Women entering convents had to spend some time as novices. They marked their seclusion from the world by taking a new name, often that of a male saint. In order to become permanent members of the community, they took final vows of poverty, chastity and obedience. This meant they gave up the right to own personal wealth, form intimate relationships and have major control over decisions about their own lives. They placed themselves under the command of the congregation and of the church.
In general, the Church exercised more control over female religious than over males. Many congregations of nuns were forbidden to remain united and centralised as they wished and most convents were placed under the authority of the local bishop whose permission might have to be sought even for trivial changes of lifestyle.
Nevertheless, nuns networked as few other groups of women could do in the nineteenth century. They exchanged information about developments and opportunities in Ireland, they had international contacts, their convents provided security against want, they were motivated and they provided considerable leadership.
St Vincent's Hospital, Dublin founded by the Irish Sisters of Charity in 1834 was the first of many religious-run voluntary hospitals in Ireland and nuns began to nurse in workhouse infirmaries from the 1860s. They were soon predominant in the Irish nursing profession but were prohibited by Rome from acquiring the 'forbidden skills' of surgery and midwifery, even when missionary bishops pleaded on their behalf - the activities involved were considered immodest and unsuitable for women in religion. However, Mary Martin founded the Medical Missionaries of Mary in 1936, devoted to health care and eventually her Sisters were allowed to qualify in all branches of medicine.
Nuns were also predominant in the teaching of Irish girls. The state benefited immensely because nuns raised buildings from voluntary subscriptions and by investing their own salaries. But vocations to the religious life peaked in Ireland in the 1950s. A large increase in student numbers during the 1960s and 1970s coincided with a decline in vocations and with a period when many sisters opted out of the religious life. Nuns had traditionally managed their own schools but now they retreated gradually from management and handed over to lay people, while still maintaining considerable control over appointments and ethos. A survey in 1989 revealed a total of 11,415 nuns in Ireland of whom 57% were over 60 years of age.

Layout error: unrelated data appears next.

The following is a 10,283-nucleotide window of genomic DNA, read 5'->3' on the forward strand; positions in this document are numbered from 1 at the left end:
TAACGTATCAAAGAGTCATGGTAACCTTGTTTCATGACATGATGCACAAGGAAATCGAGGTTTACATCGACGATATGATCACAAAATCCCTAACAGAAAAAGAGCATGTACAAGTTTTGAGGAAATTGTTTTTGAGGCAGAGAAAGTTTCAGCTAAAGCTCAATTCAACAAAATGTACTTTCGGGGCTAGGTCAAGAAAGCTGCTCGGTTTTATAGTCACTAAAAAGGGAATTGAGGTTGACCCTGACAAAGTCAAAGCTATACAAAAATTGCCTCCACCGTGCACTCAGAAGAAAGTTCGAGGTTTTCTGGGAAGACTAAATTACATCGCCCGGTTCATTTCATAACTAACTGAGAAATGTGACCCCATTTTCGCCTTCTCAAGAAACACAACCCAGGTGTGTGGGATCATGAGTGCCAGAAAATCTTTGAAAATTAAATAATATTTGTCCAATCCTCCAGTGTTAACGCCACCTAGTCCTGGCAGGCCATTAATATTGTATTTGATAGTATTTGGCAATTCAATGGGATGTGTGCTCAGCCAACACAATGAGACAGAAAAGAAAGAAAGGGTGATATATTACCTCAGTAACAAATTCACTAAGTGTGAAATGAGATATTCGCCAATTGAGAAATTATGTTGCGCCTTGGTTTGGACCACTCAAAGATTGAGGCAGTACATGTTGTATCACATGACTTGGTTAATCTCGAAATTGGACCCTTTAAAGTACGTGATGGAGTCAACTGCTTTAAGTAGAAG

During disestablishment of the Church of Ireland in 1870, the right to hold parochial office was taken away from Protestant women. After two failed attempts, these rights were restored again in 1920 but women would not become eligible for all lay offices until 1949.
Mary Townsend from Kilkenny founded the Girls' Friendly Society in England to cater for the welfare of girls migrating to cities or emigrating abroad and it was introduced to Ireland in 1876. The Mothers' Union was founded in Ireland in 1887.
Church of Ireland bishops in 1970 declared that they saw no theological barriers to the ordination of women but the General Synod did not agree to take the decision until 1990, after which Kathleen Young and Irene Templeton were ordained in Belfast. Ginnie Kennerley became a Canon when she was elected to the chapter of Christchurch Cathedral, Dublin in 1996.
An order of deaconesses was founded in the Presbyterian Church in Ireland in 1909 and women are now admitted to the Synod and General Assembly from which they were formerly excluded. Various women's organisations joined together to form the Presbyterian Women's Association in 1971. Women have been ordained as elders since 1926 and Rev. Ruth Patterson was the first woman to be ordained as minister in 1976.
Women were admitted to membership of the Conference of the Methodist Church in Ireland in 1910. Two Irish women, Irene Morrow and Elizabeth Maye were admitted to the ministry in England in 1974 and the Conference in Ireland accepted Ellen Whalley for the ministry in 1977.